News From Native California Volume 31, Issue 3 - Page 16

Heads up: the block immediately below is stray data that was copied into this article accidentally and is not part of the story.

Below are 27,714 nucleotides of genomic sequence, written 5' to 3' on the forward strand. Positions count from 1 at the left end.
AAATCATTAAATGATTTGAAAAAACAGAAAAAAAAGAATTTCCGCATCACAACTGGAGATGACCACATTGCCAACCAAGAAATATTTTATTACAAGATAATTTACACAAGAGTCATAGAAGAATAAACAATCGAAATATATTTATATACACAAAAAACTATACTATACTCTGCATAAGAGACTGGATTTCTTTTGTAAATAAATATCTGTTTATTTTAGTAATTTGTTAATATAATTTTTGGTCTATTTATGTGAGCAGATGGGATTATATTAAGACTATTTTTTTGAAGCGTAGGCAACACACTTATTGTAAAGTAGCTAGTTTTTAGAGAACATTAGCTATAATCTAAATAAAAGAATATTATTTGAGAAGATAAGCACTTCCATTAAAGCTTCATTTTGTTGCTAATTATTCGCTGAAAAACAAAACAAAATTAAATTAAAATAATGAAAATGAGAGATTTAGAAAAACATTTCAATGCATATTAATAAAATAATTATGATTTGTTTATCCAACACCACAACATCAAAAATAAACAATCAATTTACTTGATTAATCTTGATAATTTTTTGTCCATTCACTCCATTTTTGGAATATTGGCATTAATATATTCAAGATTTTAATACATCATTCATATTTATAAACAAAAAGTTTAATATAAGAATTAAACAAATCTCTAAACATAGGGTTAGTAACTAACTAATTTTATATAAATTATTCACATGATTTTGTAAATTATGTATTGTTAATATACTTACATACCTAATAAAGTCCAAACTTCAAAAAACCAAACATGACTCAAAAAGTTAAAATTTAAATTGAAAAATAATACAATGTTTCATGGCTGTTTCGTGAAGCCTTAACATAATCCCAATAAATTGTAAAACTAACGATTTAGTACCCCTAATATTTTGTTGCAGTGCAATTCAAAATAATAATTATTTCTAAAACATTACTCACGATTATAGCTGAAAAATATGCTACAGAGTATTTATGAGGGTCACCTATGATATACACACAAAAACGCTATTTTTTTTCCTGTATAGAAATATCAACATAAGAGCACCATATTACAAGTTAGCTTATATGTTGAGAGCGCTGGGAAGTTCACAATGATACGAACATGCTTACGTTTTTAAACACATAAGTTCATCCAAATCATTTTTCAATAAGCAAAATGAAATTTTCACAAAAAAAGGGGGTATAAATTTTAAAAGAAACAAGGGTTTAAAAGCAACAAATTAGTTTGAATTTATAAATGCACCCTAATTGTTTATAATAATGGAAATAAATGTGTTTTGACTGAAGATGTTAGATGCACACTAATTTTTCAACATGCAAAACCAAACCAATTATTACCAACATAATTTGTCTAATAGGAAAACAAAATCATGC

Bring Back the By Julie Cordero-Lamb Jared Dahl Aldern & Teresa Romero AFTER THE FIRES AND THE MUD, NOW IS THE TIME TO BRING GOOD, INDIGENOUS FIRES BACK TO SOUTHERN CALIFORNIA ON A BROADER SCALE. in santa barbara County, just below Romero Canyon in Montecito, lies an old family cemetery. The old cemetery is today unmarked, without headstones, and it carries the remains of ancestors for generations. The cemetery holds both Chumash and Californio ancestors, carrying a distinct cultural history and landscape that is familiar among tribal communities in Southern California. The old Romero trail is in actuality an old Chumash trail that led to villages throughout the coastal ranges along with many other trails. Stories of these trails have been passed on orally through families for generations. It is a place where families gathered traditional foods and medicines, including acorns. Just before the massive Thomas Fire of December 2017, large manzanita, ceanothus, and other chaparral shrubs filled Romero Canyon from floor to rim. Within the canyon and nearby, these shrubs encroached on sacred sites and Chumash gathering areas that, prior to settlement and fire-suppression policies, had been kept clear of shrubs by periodic Chumash cultural burns. The ferocious Thomas Fire had no problem clearing the closely packed shrubs, burning out even large, extensive root systems and leaving only loose ashes in the root holes, which extended, in some places, up to six feet underground. When the heavy rains of January 8 and 9, 2018, rolled off the topsoil that the fire had baked to a water- proof finish and then surged into the underground “pipes” formed by the now-vacant root holes, whole hillsides came 14 ▼ N E WS F ROM N AT IVE C AL IFO RNIA loose and crashed with their mud, boulders, and trees onto houses, living people, plants, animals, and the bones of ancestors. What the fires had not consumed and the smoke had not choked, the floods, finally, engulfed. In the face of these catastrophes, it is time for federal, state, and local agencies to ensure a place at the table for knowledgeable Indigenous experts on native plant species, fire, and hydrology. They need to negotiate cost- and time- efficient agreements to reintroduce— ecosystem by ecosystem, microclimate by microclimate—the cultural fires the traditional, regenerative horticulturalists of Native California have always conducted.